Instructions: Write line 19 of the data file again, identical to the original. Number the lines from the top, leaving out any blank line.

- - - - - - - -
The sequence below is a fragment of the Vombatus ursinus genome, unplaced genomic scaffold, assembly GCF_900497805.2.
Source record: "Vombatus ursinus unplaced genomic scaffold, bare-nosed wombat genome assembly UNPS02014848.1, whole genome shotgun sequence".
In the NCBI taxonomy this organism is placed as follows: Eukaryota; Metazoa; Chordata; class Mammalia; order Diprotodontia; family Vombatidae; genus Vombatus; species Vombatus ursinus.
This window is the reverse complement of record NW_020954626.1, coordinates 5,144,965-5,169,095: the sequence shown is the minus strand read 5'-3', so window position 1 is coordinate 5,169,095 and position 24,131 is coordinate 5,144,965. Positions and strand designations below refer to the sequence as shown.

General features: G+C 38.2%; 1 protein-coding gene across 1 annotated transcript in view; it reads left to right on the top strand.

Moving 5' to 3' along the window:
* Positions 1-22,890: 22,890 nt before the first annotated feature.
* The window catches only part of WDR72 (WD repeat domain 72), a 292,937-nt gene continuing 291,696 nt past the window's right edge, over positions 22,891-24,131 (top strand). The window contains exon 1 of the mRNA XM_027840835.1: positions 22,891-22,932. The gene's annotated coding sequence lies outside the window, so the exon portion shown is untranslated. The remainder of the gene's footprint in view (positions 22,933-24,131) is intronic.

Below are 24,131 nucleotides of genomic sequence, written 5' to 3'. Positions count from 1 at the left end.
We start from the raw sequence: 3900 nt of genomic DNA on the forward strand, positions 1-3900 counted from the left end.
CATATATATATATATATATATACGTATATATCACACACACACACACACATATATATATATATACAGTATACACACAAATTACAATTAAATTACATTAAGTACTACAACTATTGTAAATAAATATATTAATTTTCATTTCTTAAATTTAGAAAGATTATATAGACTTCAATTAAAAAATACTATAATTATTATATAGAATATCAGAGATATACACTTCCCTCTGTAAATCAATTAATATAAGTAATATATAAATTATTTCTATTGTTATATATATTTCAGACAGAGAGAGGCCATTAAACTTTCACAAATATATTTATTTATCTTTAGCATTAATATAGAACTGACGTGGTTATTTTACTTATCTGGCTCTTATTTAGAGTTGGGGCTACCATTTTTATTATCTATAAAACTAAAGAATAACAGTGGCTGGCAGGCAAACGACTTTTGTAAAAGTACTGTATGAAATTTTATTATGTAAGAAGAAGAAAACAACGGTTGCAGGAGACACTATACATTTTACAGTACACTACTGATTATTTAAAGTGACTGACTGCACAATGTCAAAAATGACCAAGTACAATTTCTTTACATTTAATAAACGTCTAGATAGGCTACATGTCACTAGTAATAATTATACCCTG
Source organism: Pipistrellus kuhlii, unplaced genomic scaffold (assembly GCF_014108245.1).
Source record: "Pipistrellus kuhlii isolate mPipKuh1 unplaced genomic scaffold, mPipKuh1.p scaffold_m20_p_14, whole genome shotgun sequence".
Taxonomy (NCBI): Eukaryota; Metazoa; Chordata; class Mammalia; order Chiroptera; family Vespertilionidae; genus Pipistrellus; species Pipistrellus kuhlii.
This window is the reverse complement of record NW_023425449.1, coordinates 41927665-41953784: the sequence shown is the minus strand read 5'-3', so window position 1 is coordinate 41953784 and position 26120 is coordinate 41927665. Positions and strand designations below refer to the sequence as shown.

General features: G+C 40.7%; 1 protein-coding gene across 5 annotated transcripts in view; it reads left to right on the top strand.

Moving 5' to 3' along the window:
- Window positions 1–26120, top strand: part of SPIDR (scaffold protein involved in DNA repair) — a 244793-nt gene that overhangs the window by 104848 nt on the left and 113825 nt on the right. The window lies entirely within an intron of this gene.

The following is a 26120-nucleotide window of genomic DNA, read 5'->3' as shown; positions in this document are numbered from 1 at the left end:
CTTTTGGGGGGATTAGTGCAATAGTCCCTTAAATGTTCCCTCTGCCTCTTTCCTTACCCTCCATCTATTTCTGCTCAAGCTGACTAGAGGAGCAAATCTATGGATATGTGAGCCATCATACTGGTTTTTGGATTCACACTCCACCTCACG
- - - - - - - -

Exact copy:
The following is a 26120-nucleotide window of genomic DNA, read 5'->3' as shown; positions in this document are numbered from 1 at the left end: